Hôpital Albert Schweitzer Haiti

Saving Lives, Changing Lives

Monday, November 8, 2010

The HAS Blog is moving!

As a part of a site-wide redesign, the HAS Blog is now located on the main website for Hôpital Albert Schweitzer Haiti, at http://hashaiti.org/blog.  Please update your bookmarks, and follow the blog updates on our new website!

Wednesday, November 3, 2010

Business as Unusual

At our 4 a.m. census this morning, we saw 20 adults and 18 children with cholera - a constant level for the past 4 days. As I walked though the hospital between the adult cholera section to the children's cholera section, both of which are isolated from the regular hospital, it was immediately apparent that there has been no change in the demand for clinical services at HAS.

The pediatrics ward had 63 patients, including 10 in the neonatal special care unit, and the medical and surgical ward had 31 patients. There were 38 patients in the Evaluation, Diagnostic and Stabilization unit, which is designed for about 20 patients, so the hallways were crowded with litters and cots as patients were stabilized pending the morning rounds and scheduling for lab tests and X-rays. This total of 132 inpatients does not include the several women who were in the high-risk pregnancy unit.

By mid-morning, referred patients and others with return appointments were filling the benches under the large mapou tree, waiting for the ambulatory clinics for medicine, surgery and pediatrics to open in the large donated tent.

While every disease outbreak or epidemic is unique, there appears to be strong indications that cholera will be found in Haiti for years to come, and that in the near future, we may continue to see new cases of the disease at HAS. However, the level of the future demand is unknown. At this time, and for the near term, we will have to plan on managing an institution with a total inpatient load of about 170, of which almost 40 will require special care as cholera patients.

Monday, November 1, 2010

Cholera Patients Continue to Arrive at HAS

Today is a holiday – All Saints’ Day, as is tomorrow, the Day of the Dead. The hospital’s outpatient service is closed, but patients still arrive, either to the Cholera hospital, or to the regular hospital. Urgent cases are seen in the sal dijans (salle d’urgence, or emergency room), which is aptly named, because it is merely a room, off the primary care waiting area.  If the patient’s condition appears to be serious, the patient is transferred to the Evaluation, Diagnostic and Treatment room, a bay of about 25 beds under the direct observation of several physician extenders, nurses and physicians on call.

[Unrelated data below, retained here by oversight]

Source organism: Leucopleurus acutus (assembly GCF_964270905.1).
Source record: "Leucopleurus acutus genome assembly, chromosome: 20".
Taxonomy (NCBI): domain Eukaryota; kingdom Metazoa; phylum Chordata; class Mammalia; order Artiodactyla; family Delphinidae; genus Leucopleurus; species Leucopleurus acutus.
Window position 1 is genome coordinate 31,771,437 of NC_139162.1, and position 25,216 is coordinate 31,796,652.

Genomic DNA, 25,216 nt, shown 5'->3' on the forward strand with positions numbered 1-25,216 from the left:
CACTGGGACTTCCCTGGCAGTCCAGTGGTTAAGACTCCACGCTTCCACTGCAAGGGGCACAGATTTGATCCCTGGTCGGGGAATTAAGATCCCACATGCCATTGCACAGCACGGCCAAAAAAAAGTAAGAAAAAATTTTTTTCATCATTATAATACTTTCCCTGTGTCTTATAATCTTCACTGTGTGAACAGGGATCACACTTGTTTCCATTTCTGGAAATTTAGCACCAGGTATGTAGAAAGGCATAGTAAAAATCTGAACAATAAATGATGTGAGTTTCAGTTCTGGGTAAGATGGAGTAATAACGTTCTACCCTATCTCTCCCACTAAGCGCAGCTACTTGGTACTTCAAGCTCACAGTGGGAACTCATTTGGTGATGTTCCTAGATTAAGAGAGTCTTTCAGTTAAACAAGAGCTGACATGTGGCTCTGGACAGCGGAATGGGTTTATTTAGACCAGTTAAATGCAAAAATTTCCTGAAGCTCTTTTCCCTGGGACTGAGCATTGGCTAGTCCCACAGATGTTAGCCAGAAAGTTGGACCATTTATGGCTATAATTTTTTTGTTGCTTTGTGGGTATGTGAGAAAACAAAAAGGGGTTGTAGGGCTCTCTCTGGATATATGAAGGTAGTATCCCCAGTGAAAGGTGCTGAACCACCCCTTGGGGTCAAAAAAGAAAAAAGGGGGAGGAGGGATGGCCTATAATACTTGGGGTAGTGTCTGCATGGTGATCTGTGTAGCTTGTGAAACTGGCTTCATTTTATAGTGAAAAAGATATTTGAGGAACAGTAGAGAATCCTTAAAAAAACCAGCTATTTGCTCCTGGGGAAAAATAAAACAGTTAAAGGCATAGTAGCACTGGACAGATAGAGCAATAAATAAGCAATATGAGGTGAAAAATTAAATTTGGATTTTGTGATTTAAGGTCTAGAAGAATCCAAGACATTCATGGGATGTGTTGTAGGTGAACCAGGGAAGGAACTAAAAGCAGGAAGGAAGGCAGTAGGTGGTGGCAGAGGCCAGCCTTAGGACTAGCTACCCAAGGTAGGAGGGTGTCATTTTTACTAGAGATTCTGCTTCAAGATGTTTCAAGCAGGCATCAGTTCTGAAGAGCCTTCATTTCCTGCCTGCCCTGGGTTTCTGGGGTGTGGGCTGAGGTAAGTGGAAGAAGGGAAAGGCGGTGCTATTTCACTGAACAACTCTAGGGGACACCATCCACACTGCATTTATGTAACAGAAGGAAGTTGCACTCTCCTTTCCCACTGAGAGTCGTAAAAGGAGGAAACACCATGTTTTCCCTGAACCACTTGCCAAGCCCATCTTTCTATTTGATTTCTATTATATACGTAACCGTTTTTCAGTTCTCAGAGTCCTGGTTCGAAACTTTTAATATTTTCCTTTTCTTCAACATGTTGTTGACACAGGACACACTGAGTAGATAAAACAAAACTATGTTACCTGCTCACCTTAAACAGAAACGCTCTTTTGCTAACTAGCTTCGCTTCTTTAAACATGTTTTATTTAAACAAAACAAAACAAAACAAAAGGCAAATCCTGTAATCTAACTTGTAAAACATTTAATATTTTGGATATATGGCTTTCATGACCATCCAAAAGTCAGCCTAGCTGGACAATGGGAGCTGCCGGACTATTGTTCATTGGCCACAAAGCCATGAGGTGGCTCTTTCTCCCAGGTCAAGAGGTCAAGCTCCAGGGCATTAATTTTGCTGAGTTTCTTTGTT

Patients with the symptoms of cholera proceed directly to the cholera reception area, where they are evaluated and either started on an IV drip, or offered oral rehydration solution, depending on the intensity of their symptoms. According to our visiting CDC team, as many as 80% of the persons affected by cholera do not show serious symptoms, and do not require substantial rehydration, or do not come to the hospital at all.

We watch two trend lines every day; one is the daily census, as this indicates our work load for cholera patients, and the other is the new admissions for each day. The daily census reflects a stabilization at about 30 patients a day for the past three days. The new daily admissions also reflects a stable pattern at about 15 patients a day for the past 4 days, and there appears to be a balance between admissions and discharges.  This pattern is apparently similar to that seen at the two other major cholera hospitals in this region, at St. Marc and Petite Riviere, although the total number of patients is higher at each of these facilities.

Many patients arrive with rather minor symptoms, receive oral rehydration and leave the same day (these do not show up on the admission or census figures). Several of the newly-arrived patients reflect a pattern which had caused us some concern, and they were the caregivers of a sick person, who were exposed to the patient’s effluents while caring for them.  While I was translating for a writer from Newsweek today, we talked with a woman who had arrived with serious symptoms yesterday. She said that she had cared for her 16-year old daughter who had died on Thursday, and she had prepared the daughter’s body for her funeral. Now she apparently also has cholera. This person-to-person transmission of the disease is of great concern to the Ministry of Health, the CDC, and the Pan American Health Organization, all of whom are tracking the trends in our area with great attention.  Their great fear is that the disease will spread in this way to the large camps of refugees in Port au Prince and nearby.

As if Haiti could not emerge quickly enough from one disaster to prepare for another, we are all watching the progress of Hurricane Tomas, as it drifts Westward just to the south of Haiti, with a forecast by the NOAA for it to turn sharply to the North on Thursday to connect with the southwest peninsula of Haiti, where the frequently-battered cities of Les Cayes and Jeremie are located.